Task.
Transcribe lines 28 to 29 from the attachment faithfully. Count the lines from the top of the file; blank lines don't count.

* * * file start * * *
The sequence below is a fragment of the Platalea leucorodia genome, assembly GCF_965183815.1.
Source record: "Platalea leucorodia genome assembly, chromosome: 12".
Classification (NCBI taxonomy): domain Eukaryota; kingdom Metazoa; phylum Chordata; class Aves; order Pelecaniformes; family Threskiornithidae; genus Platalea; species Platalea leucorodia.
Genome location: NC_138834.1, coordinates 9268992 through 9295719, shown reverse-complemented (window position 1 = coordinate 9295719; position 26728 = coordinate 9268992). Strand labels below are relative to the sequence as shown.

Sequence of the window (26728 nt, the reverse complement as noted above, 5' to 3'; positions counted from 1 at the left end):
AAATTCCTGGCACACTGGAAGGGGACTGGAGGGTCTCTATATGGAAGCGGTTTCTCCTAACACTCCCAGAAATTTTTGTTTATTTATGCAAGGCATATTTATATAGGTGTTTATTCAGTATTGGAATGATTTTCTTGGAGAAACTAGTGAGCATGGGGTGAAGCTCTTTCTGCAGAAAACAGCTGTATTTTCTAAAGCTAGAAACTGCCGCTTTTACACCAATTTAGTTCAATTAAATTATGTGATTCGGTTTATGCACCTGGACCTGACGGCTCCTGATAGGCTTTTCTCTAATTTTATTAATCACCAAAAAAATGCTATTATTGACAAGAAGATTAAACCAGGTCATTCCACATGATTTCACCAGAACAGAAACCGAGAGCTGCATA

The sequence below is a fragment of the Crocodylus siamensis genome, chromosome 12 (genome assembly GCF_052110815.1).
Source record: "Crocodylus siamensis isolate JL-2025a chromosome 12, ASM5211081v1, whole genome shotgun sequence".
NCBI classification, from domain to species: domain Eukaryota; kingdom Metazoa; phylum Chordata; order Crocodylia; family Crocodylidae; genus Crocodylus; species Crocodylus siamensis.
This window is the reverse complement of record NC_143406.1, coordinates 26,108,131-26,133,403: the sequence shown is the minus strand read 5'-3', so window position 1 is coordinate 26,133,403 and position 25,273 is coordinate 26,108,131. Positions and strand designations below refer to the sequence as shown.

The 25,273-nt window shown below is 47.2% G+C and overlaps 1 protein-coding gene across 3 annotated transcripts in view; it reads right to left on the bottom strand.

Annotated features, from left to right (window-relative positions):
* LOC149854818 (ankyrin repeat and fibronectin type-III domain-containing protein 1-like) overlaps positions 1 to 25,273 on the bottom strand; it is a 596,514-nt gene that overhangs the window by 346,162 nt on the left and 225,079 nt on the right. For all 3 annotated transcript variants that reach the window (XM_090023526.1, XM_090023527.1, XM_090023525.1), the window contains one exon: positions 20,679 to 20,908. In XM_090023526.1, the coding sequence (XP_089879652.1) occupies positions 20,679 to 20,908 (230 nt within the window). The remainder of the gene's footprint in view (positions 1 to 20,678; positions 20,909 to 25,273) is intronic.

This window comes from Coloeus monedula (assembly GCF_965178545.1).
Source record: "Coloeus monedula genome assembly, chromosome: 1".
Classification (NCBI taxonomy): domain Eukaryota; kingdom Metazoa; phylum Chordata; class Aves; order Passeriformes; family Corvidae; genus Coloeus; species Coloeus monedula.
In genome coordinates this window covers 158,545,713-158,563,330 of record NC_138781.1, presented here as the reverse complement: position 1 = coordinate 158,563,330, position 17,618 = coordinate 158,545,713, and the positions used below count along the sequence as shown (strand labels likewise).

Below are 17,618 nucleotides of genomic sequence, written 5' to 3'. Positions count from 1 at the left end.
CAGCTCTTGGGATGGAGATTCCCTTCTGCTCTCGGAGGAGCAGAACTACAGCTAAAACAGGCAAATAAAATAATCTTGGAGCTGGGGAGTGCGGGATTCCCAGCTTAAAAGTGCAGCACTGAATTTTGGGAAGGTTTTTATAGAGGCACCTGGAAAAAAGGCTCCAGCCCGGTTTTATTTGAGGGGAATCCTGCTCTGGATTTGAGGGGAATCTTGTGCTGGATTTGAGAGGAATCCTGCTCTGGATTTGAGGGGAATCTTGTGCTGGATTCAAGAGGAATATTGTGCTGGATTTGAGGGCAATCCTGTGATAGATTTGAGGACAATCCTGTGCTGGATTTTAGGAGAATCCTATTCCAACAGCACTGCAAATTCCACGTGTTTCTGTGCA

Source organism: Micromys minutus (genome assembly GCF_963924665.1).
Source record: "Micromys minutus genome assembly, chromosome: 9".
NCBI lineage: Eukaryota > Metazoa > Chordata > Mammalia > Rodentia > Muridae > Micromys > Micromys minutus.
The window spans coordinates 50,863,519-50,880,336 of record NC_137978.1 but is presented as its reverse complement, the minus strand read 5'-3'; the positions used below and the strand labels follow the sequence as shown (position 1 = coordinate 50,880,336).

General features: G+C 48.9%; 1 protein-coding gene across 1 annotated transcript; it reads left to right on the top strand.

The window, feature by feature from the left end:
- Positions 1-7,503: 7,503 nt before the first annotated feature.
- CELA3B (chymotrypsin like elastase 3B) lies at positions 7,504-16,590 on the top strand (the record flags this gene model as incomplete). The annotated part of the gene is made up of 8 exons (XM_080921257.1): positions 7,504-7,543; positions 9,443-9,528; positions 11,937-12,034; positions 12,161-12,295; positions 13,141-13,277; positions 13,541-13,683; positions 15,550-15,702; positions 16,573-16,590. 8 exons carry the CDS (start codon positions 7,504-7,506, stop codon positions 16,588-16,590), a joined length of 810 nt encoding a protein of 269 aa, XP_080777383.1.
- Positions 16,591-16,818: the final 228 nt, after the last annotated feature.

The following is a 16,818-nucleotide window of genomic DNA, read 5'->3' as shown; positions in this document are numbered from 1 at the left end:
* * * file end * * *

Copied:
- Positions 16,591-16,818: the final 228 nt, after the last annotated feature.

The following is a 16,818-nucleotide window of genomic DNA, read 5'->3' as shown; positions in this document are numbered from 1 at the left end: